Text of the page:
Monday, October 4, 2021
On her concert album, Miles of Aisles, Joni Mitchell (right and below, petting Buddy in the Oval office) is tuning up, and people are shouting requests at her. Joni (we've been on a first-name basis since the 70s) is also an accomplished painter and she muses:
That's one thing that's always, like, been a difference between, like, the performing arts, and being a painter, you know. A painter does a painting, and he paints it, and that's it, you know. He has the joy of creating it, it hangs on a wall, and somebody buys it, and maybe somebody buys it again, or maybe nobody buys it and it sits up in a loft somewhere until he dies. [Joni tends to go to dark places.] But he never, you know, nobody ever, nobody ever said to Van Gogh, "Paint a Starry Night again, man!" You know? He painted it and that was it.
And then she proceeds to perform The Circle Game, which I hope she was planning to play regardless of fans' requests.
And yet, for some reason, the Danish Kunsten Museum at issue in Sid's post from earlier today essentially said to the artist, Jens Haaning, "Hey, paint A Starry Night again, man." Except it wasn't an immortal painting that is etched in the consciousness of every sentient being who has ever had the pleasure of marveling at it, it was a piece of concept art that will be as ephemeral in our consciousness as the last one about which we commented on this blog.
According to the BBC, Haaning was asked to reproduce previous works of art in which he had framed currency representing the annual salary in Denmark and Austria (you can view his previous works here). That seems like a risky request to make of a conceptual artist interested in the plight of the working man. Joni Mitchell understood the difference between making fixed works of art and performance art. She didn't necessarily appreciate people shouting requests at her as though she were some street corner musician playing For Free, but she recognized that it is socially acceptable to ask a musician to play a request but inappropriate to ask a painter or a sculptor to reproduce a work of art (unless the artist is Bob Ross, who re-created each painting thrice!).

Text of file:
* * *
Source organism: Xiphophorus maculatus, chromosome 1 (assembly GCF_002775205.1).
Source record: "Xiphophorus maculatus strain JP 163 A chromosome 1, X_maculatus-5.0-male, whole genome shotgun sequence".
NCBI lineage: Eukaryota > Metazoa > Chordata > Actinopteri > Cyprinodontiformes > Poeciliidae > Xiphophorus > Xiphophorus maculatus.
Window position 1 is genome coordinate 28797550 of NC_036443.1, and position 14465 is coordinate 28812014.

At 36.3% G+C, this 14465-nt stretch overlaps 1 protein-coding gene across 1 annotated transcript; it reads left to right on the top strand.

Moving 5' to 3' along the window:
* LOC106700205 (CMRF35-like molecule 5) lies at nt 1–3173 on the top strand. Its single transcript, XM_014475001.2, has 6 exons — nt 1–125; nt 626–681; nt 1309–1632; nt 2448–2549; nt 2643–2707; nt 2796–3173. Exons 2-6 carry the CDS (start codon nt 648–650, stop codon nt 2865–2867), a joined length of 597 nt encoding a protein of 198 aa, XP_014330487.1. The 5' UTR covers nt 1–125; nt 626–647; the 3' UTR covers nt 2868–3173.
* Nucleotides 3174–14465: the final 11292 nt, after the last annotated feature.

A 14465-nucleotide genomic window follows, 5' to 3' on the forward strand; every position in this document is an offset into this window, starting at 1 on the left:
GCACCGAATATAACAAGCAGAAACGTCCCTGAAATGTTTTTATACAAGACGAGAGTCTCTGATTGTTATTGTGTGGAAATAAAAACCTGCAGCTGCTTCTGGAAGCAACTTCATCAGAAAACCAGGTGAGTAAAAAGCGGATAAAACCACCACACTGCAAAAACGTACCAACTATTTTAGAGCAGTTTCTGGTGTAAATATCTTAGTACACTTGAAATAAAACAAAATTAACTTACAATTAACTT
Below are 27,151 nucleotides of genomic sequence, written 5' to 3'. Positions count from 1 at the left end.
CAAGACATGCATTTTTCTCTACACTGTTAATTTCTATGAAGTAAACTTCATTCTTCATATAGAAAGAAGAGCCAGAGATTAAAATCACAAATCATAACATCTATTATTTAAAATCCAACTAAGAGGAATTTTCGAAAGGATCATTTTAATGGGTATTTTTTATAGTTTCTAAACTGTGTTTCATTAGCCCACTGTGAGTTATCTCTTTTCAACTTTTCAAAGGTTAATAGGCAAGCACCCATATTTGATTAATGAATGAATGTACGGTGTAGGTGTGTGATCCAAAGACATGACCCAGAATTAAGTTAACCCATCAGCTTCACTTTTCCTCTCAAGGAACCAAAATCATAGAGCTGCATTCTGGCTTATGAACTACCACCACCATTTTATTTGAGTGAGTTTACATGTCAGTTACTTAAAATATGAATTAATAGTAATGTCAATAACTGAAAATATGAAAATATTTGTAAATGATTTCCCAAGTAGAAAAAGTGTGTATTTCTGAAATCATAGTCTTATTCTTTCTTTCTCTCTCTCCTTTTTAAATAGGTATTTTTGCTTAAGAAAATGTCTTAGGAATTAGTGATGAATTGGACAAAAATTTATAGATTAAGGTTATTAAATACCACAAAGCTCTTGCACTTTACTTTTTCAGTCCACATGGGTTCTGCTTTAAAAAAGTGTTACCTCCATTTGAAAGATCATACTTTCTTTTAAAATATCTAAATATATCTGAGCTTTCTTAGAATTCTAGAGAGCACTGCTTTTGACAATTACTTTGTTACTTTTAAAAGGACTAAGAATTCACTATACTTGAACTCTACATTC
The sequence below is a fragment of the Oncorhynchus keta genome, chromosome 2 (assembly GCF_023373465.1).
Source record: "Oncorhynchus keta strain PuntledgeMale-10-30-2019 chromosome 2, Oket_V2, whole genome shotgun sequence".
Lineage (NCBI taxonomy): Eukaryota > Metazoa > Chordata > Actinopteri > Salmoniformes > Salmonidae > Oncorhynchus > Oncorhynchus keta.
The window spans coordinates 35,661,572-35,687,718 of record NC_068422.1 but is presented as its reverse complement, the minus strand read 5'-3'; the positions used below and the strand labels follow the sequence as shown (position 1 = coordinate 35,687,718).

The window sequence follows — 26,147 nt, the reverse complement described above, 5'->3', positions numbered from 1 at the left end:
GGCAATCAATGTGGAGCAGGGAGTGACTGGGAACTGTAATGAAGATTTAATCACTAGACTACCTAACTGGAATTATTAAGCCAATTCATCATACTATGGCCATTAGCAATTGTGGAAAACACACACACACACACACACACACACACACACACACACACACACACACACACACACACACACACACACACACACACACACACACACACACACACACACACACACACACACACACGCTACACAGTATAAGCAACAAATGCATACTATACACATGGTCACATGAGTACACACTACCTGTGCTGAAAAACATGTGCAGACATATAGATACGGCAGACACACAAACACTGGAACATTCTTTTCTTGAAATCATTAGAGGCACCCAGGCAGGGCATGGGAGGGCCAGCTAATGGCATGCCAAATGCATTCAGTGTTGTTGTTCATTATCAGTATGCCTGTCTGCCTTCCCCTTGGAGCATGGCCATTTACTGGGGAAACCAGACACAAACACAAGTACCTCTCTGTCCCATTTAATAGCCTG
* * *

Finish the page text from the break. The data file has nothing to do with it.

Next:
Sid DeLong has already covered the legal issues in the Haaning case well. I think the contract case and the restitution claim are easily separated. The museum contracted for a conceptual work of art, and it got more than it bargained for. Mr. Haaning's original work might have caused some sort of stir in the art world, but it was nowhere near as successful as Take the Money and Run, the art of breach of contract as performance. The success of the work has garnered the museum and Mr. Haaning far more notoriety than they would have gotten from a reproduction of Mr. Haaning's work.
However, it appears that he never contracted for the right to keep the 530,000 Danish kroner he was supposed to use to make the art. The title of his blank canvases could be construed as an admission of liability. Not having seen the documents relating to the deal between artist and museum one cannot be certain, but it is hard to imagine a legal argument for why Mr. Haaning should get to keep the money.
Friend of the blog Mitu Gulati has also published a discussion of The Cheekiest Artist of Modern Times over at Credit Slips.